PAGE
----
As families gather around the Seder table, they encounter the four children. Some take the position that the four children really represent different aspects of each individual person. I would like to share a story with you that examines the question: Can our presence at the Seder bring order to our lives and allow the different aspects of who we are to integrate as one person?
In the spring of 1975, I was serving as a Rabbinic Intern at Rochester Institute of Technology – National Technical Institute for the Deaf. We created the first Seder in Hebrew, English, and Sign Language. I was assisted by excellent interpreters so that the more than 60 hearing and deaf students could participate together. Among the students, there was a young man whose parents had flown to Rochester from Tennessee to be with their son.
At the end of the Seder, he approached me with a big grin and signed “Thank you, thank you, thank you ….” Then he began to sign more slowly and deliberately:
“I am the only deaf person in my family. As a kid, I remember just sitting at the Seder – lost. No one really signed to me – they were not very good at it yet. They sure didn’t know signs for Seder, Afikomen or Charosets. Finger spelling these words was useless; I was too young to spell big words. There I sat, ‘the child who does not know.’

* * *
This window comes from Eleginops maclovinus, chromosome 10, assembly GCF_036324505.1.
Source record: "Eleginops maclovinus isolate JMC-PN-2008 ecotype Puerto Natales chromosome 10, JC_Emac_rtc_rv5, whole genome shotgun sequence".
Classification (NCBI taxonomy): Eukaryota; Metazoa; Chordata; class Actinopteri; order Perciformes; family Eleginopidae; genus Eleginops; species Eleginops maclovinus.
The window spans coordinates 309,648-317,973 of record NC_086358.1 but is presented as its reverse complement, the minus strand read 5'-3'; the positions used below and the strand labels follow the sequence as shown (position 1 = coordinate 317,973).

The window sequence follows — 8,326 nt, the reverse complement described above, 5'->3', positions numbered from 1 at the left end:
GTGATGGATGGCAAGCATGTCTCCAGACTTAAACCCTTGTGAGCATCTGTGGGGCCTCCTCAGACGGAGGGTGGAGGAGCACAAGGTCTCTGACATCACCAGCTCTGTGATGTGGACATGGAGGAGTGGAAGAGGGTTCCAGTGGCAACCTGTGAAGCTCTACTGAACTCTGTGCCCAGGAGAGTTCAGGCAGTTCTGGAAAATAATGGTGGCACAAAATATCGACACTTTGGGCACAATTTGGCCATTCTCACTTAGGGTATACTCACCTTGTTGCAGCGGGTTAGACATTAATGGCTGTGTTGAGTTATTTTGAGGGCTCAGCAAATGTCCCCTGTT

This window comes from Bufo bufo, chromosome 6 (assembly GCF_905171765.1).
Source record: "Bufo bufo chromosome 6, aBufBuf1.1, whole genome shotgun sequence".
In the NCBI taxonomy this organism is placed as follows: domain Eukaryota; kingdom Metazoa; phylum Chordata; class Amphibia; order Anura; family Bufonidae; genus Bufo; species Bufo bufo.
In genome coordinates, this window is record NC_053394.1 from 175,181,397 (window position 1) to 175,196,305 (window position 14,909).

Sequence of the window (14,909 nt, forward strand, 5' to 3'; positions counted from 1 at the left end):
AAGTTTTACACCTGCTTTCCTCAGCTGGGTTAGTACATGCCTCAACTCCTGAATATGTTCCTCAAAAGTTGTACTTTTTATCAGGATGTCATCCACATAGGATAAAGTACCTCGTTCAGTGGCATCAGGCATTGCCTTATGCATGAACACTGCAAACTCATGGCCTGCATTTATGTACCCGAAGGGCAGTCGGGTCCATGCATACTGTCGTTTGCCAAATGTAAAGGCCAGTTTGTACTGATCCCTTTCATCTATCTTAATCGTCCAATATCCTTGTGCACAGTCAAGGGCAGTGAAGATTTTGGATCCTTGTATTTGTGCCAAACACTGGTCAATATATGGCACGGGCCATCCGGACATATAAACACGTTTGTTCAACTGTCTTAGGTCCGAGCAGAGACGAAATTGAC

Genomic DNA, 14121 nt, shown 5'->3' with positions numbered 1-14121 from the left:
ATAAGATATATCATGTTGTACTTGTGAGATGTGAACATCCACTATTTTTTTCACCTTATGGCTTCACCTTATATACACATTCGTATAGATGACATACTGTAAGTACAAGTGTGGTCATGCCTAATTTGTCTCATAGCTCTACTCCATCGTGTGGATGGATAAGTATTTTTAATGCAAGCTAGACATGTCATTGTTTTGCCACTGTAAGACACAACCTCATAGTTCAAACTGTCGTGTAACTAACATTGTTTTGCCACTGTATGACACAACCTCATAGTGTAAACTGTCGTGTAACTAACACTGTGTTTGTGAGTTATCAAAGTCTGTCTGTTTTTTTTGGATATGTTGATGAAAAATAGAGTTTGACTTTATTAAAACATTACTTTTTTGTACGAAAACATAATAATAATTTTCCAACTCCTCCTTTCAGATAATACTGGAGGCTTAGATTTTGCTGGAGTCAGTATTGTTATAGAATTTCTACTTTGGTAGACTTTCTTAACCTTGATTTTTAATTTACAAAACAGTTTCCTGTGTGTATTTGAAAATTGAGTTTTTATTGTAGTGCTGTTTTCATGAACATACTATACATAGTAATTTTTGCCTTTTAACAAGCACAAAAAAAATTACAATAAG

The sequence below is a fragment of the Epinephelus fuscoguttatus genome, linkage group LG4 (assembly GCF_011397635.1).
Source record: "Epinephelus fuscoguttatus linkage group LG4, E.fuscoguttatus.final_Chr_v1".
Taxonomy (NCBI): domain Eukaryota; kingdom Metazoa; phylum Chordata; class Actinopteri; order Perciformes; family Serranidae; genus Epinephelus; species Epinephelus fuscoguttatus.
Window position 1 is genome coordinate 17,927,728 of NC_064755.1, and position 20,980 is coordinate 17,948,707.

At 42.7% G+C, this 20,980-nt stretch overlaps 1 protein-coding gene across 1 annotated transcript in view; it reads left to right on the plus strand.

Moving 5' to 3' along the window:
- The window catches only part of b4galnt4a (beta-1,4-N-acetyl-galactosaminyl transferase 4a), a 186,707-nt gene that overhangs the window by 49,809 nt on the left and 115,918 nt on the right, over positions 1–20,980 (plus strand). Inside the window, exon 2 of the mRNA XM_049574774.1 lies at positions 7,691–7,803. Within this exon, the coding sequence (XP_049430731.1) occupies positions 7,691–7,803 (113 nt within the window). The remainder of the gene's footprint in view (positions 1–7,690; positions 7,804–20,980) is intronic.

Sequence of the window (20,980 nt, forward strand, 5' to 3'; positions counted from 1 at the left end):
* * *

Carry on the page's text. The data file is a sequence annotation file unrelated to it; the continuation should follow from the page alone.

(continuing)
After a couple of years, I got angry. This is YOUR Seder, YOUR Holy Day, not mine. I was ‘the wicked – angry – disconnected child.’
By high school, I knew enough to appreciate the idea of freedom. Still, I could not make the connections between the story, the food and my own enslavement as a silent, isolated, deaf Jew. I was ‘the simple child.’ Aware of being Jewish, but with no context.
Now, here, tonight, among hearing and deaf Jews, I’m using ‘Jewish signs’ that feel like they were always on my fingertips waiting to speak. Here with my family, but not just observing a Seder, I am for the first time, proud to be ‘a wise Jew.’ My life is like the full circle: the Jew who doesn’t know, the Jew who is disconnected, the simple Jew, and now, a real Jew with wisdom. Thank you.”
How many other Jews are left outside the circle? How many remain forever a child, forever separate and angry, forever wanting but not knowing how or what to ask? Whatever the challenges, physical, emotional, or intellectual, how often do we make the effort to provide the skills, the support, and the environment so that every Jew can aspire to be the wise child?
Rabbi Daniel T. Grossman has led Adath Israel Congregation in Lawrenceville, New Jersey for 25 years. He is a graduate of Temple University, Hebrew University, Mirkaz HaRav Kook in Jerusalem and the Reconstructionist Rabbincal College. Rabbi Grossman also works in the field of Jewish Special Education and co-wrote and participated in the video “Someone is Listening,” the story of a young deaf Jew and his search for fulfillment as a Jewish adult. Rabbi Grossman is also fluent in several sign languages.